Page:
The presence of asbestos-containing materials (ACM), particularly friable ACM, affects the cost of ongoing maintenance, future renovations and, ultimately, the value of a building.
In the U.S., many owners have successfully sued the manufacturers of ACM to recover this financial loss but Canada’s different liability laws and shorter time limits on liability mean owners here have frequently been unable to pursue this remedy.
A mid-1990s case in Vancouver is noted for a protracted trial and a resulting comprehensive win for the manufacturer of sprayed ACM that effectively ended litigation for asbestos property damage in Canada. However, some Canadian property owners whose buildings contain the Limpet brand sprayed-ACM fireproofing have partially recovered their costs as part of a successful claim in the U.S. bankruptcy court.
This fireproofing material, which is made of either amosite or crocidolite asbestos, was applied widely in Canada. In the early 2000s, several manufacturers, including Federal Mogul, W.R. Grace & Co. and U.S. Gypsum Co., among others, filed for bankruptcy protection to settle their asbestos liability, thus, requiring the firms to seek settlements with primary classes of claimants.
Property owners whose buildings contained products manufactured by these companies were classified as property damage claimants. They were invited to submit claims to the bankruptcy court to participate in settlement negotiations. But, realistically, the time and cost involved to chase somewhat unpredictable results meant few building owners could justify undertaking the process on their own.
A Canadian environmental consulting firm served as a coordinator to organize prospective claimants in this country and procure representation from a U.S.-based legal firm with extensive experience in asbestos litigation. Together, the two firms took on the work of submitting, documenting, quantifying, negotiating and defending the cases on a contingency basis.
Interestingly, many qualifying claimants, including the federal and some provincial governments, declined to participate in the action. In the end, 38 Canadian clients with approximately 100 eligible buildings joined, representing a small percentage of the total of 3,741 international and U.S. claims, and submitted to the court.
Lengthy legal manoeuvres
Due to the timeframe for claims to be submitted to the Wilmington, Del., bankruptcy court and the need to collect the information for the claims, there was a rush in early 2003 to contact the affected owners, document the presence of Limpet and attempt to quantify the affected area. More than three years of legal wrangling followed as lawyers representing the bodily injury claimants – including a large number of unimpaired claimants who had no disease symptoms but claimed to have a fear of becoming ill in the future – promoted the interests of their clients.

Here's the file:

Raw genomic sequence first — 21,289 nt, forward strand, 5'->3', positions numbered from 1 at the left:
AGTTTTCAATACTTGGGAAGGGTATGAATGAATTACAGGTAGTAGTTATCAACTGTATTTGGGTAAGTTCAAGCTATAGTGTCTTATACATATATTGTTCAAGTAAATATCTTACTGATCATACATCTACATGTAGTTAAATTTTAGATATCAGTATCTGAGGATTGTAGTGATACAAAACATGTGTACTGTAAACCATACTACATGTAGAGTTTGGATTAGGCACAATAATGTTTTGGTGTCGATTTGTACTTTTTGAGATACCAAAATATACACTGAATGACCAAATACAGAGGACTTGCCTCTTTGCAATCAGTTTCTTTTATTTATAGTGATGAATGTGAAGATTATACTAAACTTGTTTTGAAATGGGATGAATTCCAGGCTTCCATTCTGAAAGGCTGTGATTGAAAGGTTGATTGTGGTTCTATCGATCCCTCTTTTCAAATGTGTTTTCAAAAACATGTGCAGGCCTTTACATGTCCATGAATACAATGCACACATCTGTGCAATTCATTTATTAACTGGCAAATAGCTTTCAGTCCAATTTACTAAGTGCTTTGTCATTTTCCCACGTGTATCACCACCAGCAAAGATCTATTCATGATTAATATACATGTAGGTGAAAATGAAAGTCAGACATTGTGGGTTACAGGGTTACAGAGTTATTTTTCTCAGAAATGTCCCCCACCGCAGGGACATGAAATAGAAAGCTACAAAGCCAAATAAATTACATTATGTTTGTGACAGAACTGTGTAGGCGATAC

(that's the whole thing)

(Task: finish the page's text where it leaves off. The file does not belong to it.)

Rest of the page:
The bodily injury group actually succeeded in having the original judge replaced on the trial and attempted to totally eliminate the property damage claims. It managed to reduce the size of the possible property damage settlement so most of the available funds would be allocated to the bodily injury class.
In February 2007, the legal representative for property damage claimants negotiated a settlement with Federal Mogul attorneys for approximately $36.2 million US, which, at the time, translated into a considerably higher Canadian dollar amount. By this time, the number of individual building claims remaining in the action had been reduced to 230 plus a certified South Carolina class (the Andersonville Memorial Hospital Class).
However, delays are somewhat inherent to the U.S. legal system and, in this case, various hearings, appeals and actions halted progress until mid-2009. Then, legal representatives were ordered to circulate one last series of advertisements in South Carolina to ensure all possible participants in the Andersonville Memorial Hospital Class were appropriately notified.
This elicited several hundred more claimants and, after careful assessment by the court appointed claims administrator, one of these claims has been allowed. The final report of the property damage claims administrator was submitted to the court on Oct. 31, 2011, and is expected to be approved later this fall.
That final report contains very good news for the Canadian claimants. Of the total of $36.2 million US settlement, more than $25.2 million US or about 70 per cent will be directed to Canadian claimants.
This ratio is somewhat unprecedented in awards from U.S. courts in this type of action and reflects the thoroughness of the claims and the quantity of Limpet in Canada. Of the original 106 Canadian building claims from 38 claimants, 93 have been approved. The unsuccessful claimants did not have Limpet or could not prove that they once had Limpet.
The Canadian awards range from $14,000 to $3.2 million per individual building.
Yet, this settlement is likely to be the last successful attempt to obtain compensation through the U.S. court system. Most manufacturers of ACM have now settled their claims or are bankrupt.
Don Pinchin is president of Pinchin Environmental Ltd. Pinchin coordinated the asbestos claim effort on behalf of Canadian clients.